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    Old power plants put India in 11th slot in energy efficiency

    TUEsday - 12/08/2014 22:20 - Viewed: 1760
    Germany is the global leader in energy efficiency while ageing power plants and inefficient ways of electricity generation and industrial practices put India at number 11 in the latest energy efficiency ranking of the world's 16 largest economies.
    The United States, having second highest per capita energy consumption in the world, comes at the 13th position — behind countries such as China, France, Japan, UK, Canada and Australia among others.
    Besides the US, four other countries — South Korea, Russia, Brazil and Mexico — are below India in terms of indulging in inefficient ways of energy consumption.
    Per capita energy consumption of all these countries is, however, much higher than India which, with less access to energy sources and lesser number of private vehicles, pollutes less as compared to other big economies.
    These findings are part of the latest international scorecard, released by the US-based non-profit American Council for an Energy-Efficient Economy (ACEEE) in July. The second edition of the report analyzed the world's 16 largest economies (15 countries and rest of the EU) covering more than 81% of the global GDP and about 71% of the global electricity consumption.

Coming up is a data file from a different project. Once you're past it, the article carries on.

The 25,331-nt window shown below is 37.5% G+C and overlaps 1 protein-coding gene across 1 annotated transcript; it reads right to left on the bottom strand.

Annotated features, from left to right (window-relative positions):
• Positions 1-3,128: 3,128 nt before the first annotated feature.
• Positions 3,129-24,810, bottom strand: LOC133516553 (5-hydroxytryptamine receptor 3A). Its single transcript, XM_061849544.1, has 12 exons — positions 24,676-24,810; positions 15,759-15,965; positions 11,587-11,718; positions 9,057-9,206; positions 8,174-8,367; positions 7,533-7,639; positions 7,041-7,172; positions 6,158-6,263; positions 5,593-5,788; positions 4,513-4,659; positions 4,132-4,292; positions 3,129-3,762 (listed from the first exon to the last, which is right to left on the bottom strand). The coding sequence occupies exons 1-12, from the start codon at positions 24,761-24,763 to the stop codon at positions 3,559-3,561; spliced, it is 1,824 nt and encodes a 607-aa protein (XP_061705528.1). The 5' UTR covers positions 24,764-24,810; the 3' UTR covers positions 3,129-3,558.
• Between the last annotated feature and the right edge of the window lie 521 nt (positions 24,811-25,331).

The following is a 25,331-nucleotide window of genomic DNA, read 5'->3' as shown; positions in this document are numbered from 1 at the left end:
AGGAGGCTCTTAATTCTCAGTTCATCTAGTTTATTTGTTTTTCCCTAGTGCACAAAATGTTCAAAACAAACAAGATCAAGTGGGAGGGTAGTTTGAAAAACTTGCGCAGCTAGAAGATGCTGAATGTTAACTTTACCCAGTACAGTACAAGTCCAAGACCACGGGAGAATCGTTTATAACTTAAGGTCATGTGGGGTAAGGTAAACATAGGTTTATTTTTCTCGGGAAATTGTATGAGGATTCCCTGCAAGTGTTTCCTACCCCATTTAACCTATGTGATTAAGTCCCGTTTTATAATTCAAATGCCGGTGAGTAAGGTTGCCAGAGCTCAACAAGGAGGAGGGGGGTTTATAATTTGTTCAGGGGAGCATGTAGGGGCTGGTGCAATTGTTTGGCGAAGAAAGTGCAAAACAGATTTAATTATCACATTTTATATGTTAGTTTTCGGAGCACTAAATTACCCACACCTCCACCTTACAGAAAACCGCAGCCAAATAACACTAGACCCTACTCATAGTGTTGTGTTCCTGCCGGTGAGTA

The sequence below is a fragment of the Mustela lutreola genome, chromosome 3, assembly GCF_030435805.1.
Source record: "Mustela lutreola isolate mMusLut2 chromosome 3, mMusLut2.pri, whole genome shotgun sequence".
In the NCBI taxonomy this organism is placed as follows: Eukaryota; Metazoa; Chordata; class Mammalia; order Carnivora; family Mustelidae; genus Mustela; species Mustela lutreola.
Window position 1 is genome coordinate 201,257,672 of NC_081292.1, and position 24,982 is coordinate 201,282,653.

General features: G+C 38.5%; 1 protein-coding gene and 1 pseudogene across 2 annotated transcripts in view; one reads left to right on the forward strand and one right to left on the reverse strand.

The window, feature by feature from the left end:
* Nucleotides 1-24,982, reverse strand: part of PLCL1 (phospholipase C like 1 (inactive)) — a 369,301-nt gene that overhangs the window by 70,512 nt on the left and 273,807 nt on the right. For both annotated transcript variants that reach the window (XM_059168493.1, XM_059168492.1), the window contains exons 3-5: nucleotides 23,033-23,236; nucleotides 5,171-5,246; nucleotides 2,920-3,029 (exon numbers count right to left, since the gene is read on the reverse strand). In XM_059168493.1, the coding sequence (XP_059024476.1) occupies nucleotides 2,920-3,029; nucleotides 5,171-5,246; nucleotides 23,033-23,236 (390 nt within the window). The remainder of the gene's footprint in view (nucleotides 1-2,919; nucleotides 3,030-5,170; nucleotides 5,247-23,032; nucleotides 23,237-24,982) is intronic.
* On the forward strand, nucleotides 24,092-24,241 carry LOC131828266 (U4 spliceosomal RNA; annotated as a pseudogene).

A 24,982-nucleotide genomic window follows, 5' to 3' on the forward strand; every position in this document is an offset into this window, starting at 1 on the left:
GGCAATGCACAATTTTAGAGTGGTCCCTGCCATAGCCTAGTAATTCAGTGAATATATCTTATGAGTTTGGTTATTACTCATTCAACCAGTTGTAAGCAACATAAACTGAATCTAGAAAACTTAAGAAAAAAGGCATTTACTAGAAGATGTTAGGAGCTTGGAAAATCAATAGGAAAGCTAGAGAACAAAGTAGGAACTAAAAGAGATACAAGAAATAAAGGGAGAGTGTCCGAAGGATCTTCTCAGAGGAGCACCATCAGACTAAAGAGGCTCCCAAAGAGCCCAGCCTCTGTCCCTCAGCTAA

The report assumes significance as it shows that the country that uses less energy to achieve the same or better results not only cuts its costs but also pollution. Certainly the rich nations like Canada, US, Australia, France, Japan and UK emit more greenhouse gases due to high energy consumption.
    The latest ranking appears to give an elbow room to developing countries including India and Brazil during climate change negotiation where they may insist for their 'right to grow' agenda, highlighting how the rich nations like US and Canada continue to pollute more due to high fossil fuel consumption.
    India is incidentally among the top nations in transportation energy efficiency as it has far lower number of passenger miles traveled per capita than any other major economy of the world.
    "Even with no fuel economy standards for passenger vehicles, India ranks third in terms of passenger-vehicle fuel economy," said the ACEEE report. It, however, pointed out how the country, due to its inefficient ways of electricity generation and distribution, absence of the use of many other energy efficient operational methods in industries, public and private buildings and inefficient freight system, scored badly in overall energy efficiency scorecard.
    It said, "The operational efficiency of thermal power plants in India is the lowest any country analyzed, largely due to an aging power plant fleet."
    The report, at the same time, suggested that India would benefit from "establishing a mandatory national energy-saving goal and increasing its level of government and utility investment in energy efficiency".
    The issue of the big divide in energy consumption between developed and developing countries in the context of rich nations' historical responsibility for climate change came up for discussion during the ministerial meeting of the BASIC — Brazil, South Africa, India and China — countries here on Thursday.
    These four nations also discussed ways and means to have a common ground on crucial issues ahead of the December climate change talks in Lima, Peru. Environment ministers of these countries will meet on the concluding day of the BASIC summit on Friday.

    Source: tietkiemnangluong.com.vn